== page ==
A number of studies of PM exposure in humans have applied biomarkers of oxidative damage to DNA and lipids in the blood compartment or in terms of products excreted in urine or exhaled breath condensate (EBC), as outlined in Table 1. The biomarkers of oxidatively damaged DNA include 8-oxo-7,8-dihydroguanine (8-oxo-Gua) or the corresponding deoxynucleoside 8-oxo-7,8-dihydro-2' -deoxyguanosine (8-OX-odG) measured in DNA and urine, the exo-cyclic [M.sub.1] adduct to guanine ([M.sub.1]dG), and lesions detected as sites in DNA sensitive to formamidopyrimidine DNA glycosylase (FPG) and endonuclease III (ENDOIII). The biomarkers of lipid peroxidation (LPO) products include conjugated dienes (CDs), lipid hydroperoxides, malondialdehyde (MDA), thiobarbituric acid-reactive substances (TBARS), and [F.sub.2]-isoprostanes measured in EBC, plasma, serum, or urine. However, a systematic approach is required to evaluate the validity of their use as biomarkers of biological effective dose in this context. We undertook a systematic review of the published studies to assess the extent and consistency of associations between exposure to combustion-related PM and the biomarkers of oxidative damage to DNA and lipids.
Table 1. Summary of biomarkers of oxidatively damaged DNA, nucleobases,
and LPO products used in studies of the effect of combustion particles.

Oxidatively damaged DNA or nucleobases

Biomolecule             Description                  Assays

ENDOIII/FPG             DNA base lesions detected    Comet assay
                        by bacterial ENDOIII or FPG
                        enzymes, representing
                        mainly oxidized purine
                        (including 8-oxodG) and
                        pyrimidine lesions,

8-oxodG                 Major oxidation product in   HPLC-ECD,
                        nuclear DNA; detection of    LC-MS/MS,
                        8-oxodG in urine or plasma   antibodies
                        mainly originates from
                        oxidation of deoxyguanosine
                        triphosphate in the
                        nucleotide pool

8-oxoGua                Major oxidation product in   HPLC-ECD,
                        nuclear DNA; detection of    LC-MS/MS,
                        8-oxoGua in urine or plasma  antibodies
                        is likely to arise from
                        cleavage of the oxidized
                        base from DNA by repair
                        enzymes (e.g., OGG1)

[M.sub.1]dG             Exocyclic DNA damage formed  LC-MS, antibodies
                        by reactive carbonyl
                        compounds released from
                        oxidized lipids

LPO products CDs        Breakdown products of fatty  Spectrophotometry
                        acids considered to
                        represent an early stage of
                        the LPO process

Lipid hydroperoxides    Reaction product between     Spectrophotometry
MDA/TBARS               [O.sub.2] and carbon         Spectrophotometry
                        radical in lipids Breakdown
                        carbonyl product of LPO;
                        the reaction with
                        thiobarbituric acid forms
                        adducts that can be
                        detected by
                        prepurification of urine or
                        plasma before the reaction
                        with thiobarbituric acid
                        can be considered as a
                        specific measurement of LPO
                        products, whereas the
                        simple TBARS assay is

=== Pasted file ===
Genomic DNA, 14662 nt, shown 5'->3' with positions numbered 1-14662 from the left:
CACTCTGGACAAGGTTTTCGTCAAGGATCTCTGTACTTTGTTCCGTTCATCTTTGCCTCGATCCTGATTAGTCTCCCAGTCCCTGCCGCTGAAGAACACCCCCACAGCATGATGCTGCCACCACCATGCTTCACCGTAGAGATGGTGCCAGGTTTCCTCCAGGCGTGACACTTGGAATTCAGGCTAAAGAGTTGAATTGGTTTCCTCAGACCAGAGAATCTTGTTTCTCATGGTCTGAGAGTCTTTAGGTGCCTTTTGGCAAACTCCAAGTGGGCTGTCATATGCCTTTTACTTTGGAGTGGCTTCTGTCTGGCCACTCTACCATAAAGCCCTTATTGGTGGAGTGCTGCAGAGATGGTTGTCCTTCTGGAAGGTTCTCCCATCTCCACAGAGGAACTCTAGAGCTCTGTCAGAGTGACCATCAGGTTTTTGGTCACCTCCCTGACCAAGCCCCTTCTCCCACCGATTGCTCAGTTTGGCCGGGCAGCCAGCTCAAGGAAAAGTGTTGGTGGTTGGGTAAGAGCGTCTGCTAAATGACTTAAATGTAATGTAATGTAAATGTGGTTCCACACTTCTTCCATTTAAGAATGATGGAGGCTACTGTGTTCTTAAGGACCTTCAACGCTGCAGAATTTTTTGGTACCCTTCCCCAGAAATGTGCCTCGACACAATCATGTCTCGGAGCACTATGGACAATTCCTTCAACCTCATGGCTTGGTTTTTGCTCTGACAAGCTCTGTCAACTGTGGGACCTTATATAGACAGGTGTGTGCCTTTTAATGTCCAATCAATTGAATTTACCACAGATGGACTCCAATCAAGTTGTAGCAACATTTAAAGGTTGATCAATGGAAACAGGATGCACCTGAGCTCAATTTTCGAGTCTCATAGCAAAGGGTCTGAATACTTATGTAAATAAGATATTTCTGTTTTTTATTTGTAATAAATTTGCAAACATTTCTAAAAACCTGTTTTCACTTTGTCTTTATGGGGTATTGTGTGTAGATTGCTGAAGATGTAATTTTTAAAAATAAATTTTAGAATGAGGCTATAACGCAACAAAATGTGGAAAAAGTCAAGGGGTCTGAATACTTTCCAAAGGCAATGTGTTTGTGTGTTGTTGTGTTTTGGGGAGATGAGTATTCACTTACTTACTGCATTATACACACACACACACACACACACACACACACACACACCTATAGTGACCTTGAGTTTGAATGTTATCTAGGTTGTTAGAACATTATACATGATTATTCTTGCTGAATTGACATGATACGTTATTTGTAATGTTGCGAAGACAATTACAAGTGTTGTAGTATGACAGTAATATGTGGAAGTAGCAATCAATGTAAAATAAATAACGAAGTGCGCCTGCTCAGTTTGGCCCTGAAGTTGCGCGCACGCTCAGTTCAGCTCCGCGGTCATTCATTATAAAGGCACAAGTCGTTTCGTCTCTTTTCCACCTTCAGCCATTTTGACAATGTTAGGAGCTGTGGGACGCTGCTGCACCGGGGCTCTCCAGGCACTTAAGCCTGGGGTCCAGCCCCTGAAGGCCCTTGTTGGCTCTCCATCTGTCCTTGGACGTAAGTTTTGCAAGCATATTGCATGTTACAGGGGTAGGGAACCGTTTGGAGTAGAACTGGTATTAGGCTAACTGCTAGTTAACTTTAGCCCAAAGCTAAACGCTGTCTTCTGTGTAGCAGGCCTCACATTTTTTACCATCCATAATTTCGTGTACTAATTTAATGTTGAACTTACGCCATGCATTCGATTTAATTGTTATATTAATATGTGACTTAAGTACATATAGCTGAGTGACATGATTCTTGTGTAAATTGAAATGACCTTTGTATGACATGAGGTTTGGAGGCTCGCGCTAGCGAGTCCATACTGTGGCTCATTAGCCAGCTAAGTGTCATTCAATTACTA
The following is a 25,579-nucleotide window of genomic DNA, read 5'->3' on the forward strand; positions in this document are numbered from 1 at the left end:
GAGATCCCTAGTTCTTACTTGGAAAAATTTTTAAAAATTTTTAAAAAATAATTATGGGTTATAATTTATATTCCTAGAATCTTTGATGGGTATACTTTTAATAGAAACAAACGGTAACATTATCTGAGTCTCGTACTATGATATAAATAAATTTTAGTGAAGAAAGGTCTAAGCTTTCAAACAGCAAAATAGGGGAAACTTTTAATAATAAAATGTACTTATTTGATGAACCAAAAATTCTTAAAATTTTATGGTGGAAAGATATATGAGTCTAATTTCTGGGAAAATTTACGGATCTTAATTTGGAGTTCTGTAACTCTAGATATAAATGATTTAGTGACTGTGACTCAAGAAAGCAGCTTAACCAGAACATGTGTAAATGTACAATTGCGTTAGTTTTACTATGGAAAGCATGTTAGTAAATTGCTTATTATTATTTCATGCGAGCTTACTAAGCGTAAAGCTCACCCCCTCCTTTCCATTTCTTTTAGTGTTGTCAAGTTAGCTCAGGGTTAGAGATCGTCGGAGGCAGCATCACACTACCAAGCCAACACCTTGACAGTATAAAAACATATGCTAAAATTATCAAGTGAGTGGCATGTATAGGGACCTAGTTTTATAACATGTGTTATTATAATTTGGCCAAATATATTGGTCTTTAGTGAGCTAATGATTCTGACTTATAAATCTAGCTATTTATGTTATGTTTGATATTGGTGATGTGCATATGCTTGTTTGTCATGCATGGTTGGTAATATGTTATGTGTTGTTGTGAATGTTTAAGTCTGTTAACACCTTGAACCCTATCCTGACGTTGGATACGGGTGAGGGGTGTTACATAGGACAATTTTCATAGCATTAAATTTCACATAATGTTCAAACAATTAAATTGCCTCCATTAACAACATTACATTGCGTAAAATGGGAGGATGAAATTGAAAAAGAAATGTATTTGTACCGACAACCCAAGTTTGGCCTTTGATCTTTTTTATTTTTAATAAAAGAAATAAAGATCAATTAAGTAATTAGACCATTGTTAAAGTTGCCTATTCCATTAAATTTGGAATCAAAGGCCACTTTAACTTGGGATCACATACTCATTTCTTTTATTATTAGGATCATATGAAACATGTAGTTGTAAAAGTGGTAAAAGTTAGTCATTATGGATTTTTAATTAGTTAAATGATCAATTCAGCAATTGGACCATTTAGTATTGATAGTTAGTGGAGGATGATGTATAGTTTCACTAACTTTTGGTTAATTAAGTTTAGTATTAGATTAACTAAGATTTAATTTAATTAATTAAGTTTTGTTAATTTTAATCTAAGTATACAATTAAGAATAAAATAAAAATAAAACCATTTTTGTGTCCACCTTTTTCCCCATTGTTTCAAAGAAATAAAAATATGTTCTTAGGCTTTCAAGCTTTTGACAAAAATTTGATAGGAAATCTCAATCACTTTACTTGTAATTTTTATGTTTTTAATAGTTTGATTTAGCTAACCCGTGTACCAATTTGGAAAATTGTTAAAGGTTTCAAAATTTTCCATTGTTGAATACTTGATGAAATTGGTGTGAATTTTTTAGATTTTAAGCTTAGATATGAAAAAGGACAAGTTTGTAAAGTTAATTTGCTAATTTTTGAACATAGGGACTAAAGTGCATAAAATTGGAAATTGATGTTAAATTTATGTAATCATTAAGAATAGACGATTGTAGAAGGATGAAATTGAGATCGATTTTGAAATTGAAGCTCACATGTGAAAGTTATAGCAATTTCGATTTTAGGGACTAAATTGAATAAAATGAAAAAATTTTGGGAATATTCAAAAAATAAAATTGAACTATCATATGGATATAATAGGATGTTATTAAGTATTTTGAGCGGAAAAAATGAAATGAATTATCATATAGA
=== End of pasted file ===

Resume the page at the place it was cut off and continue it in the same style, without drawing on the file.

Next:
highly unspecific

[F.sub.2]-isoprostanes  Products that arise mainly   GC-MS, LC-MS/MS,
                        from oxidation of            antibodies
                        arachidonic acid in
                        phospholipids, often
                        referred to as
                        8-iso-[PGF.sub.2[alpha]] or

Abbreviations: 8-oxodG, 8-oxo-7,8-dihydro-2'-deoxyguanosine; 8-oxoGua,
8-oxo-7,8-dihydroguanine; CDs, conjugated dienes; ECD, electrochemical
detection; ENDOIII, endonuclease III; FPG, formamidopyrimidine DNA
glycosylase; GC-MS, gas chromatography--mass spectrometry; HPLC,
high-performance liquid chromatography; LC-MS, liquid
chromatography--mass spectrometry; LC-MS/MS, liquid chromatography with
tandem mass spectrometry; LPO, lipid peroxidation; [M.sub.2]dG,
exocyclic [M.sub.1] adduct to guanine; MDA, malondialdehyde; OGG1,
8-oxoguanine DNA glycosylase; TBARS, thiobarbituric acid--reactive
substances. For descriptions and critical assessments of the assays as
biomarkers, see Griffiths et al. (2002) and Halliwell and Whiteman

Materials and Methods

Studies included in meta-analysis. The publications were identified by searches in the PubMed, EMBASE, and Web of Science databases, as well as reference lists in the identified papers [see Supplemental Material for the search strategy (doi:10.1289/ehp.0901725)]. We included studies that investigated measures of effects of environmental air pollution exposure. This encompassed studies of subjects who had been exposed at work to environmental air pollution (e.g., policemen exposed to traffic exhaust). We excluded studies on occupational exposures to air pollution, such as metal smelting or incineration, because these are characterized by exposure to other air pollution components than those found in urban air. We searched for publications with reported data on LPO products and oxidatively damaged DNA by means of the biomarkers outlined in Table 1 in airways, the blood compartment, and urine. Isolated leukocytes, lymphocytes, or mononuclear blood cells are all referred to as white blood cells (WBCs). We used the term "oxidized nucleobases" for the urinary excretion of 8-oxodG and 8-oxoGua because they are not measured in DNA. Tables 2-5 summarize details of the included studies. The results from some of the studies have been reported in multiple publications; we discuss these as studies rather than as individual publications because they originated from the same investigation.